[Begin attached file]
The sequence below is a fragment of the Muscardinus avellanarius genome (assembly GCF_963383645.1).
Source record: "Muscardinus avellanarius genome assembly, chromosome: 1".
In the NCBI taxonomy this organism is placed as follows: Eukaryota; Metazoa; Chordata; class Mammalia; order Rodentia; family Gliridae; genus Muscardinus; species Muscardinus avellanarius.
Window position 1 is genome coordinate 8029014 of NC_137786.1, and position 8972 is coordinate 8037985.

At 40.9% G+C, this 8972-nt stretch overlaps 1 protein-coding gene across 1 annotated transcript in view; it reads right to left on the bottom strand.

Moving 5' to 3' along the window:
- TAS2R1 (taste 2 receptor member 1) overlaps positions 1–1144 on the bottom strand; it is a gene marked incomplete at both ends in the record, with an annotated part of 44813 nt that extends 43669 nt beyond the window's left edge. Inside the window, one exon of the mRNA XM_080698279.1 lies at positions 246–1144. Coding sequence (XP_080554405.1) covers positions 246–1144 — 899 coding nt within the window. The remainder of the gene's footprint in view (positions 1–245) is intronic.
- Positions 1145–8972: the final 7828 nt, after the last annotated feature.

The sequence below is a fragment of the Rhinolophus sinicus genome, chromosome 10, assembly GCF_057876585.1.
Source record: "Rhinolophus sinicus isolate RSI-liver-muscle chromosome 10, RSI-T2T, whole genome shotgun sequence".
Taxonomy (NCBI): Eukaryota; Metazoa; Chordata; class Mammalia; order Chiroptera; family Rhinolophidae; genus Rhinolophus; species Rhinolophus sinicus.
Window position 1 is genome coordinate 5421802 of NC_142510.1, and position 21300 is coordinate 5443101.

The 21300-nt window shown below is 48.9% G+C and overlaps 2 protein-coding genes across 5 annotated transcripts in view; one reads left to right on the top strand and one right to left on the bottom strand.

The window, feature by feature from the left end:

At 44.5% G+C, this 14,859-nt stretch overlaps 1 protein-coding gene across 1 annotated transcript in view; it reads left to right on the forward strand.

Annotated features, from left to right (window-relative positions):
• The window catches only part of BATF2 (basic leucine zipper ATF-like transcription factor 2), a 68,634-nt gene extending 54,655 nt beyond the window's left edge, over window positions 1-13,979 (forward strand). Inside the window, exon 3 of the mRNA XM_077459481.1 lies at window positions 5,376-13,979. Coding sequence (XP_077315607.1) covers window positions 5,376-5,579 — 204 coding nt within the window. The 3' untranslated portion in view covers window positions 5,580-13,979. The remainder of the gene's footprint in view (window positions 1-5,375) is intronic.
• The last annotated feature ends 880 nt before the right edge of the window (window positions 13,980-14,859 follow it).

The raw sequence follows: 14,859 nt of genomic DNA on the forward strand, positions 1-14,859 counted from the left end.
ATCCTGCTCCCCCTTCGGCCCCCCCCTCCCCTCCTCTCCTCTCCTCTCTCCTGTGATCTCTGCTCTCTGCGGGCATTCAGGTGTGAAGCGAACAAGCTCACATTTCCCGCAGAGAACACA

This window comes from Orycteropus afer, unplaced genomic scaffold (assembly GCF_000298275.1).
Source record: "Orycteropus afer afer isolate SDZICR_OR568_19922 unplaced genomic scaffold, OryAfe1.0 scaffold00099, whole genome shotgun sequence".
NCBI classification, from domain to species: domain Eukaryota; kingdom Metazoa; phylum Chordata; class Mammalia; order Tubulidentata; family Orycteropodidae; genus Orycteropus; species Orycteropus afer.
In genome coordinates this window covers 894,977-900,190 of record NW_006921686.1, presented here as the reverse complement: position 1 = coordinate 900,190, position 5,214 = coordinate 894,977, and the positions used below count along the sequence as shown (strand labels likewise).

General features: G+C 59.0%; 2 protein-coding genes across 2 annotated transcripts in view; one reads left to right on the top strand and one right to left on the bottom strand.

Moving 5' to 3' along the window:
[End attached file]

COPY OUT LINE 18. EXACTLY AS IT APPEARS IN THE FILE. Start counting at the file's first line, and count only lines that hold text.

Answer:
• The last annotated feature ends 880 nt before the right edge of the window (window positions 13,980-14,859 follow it).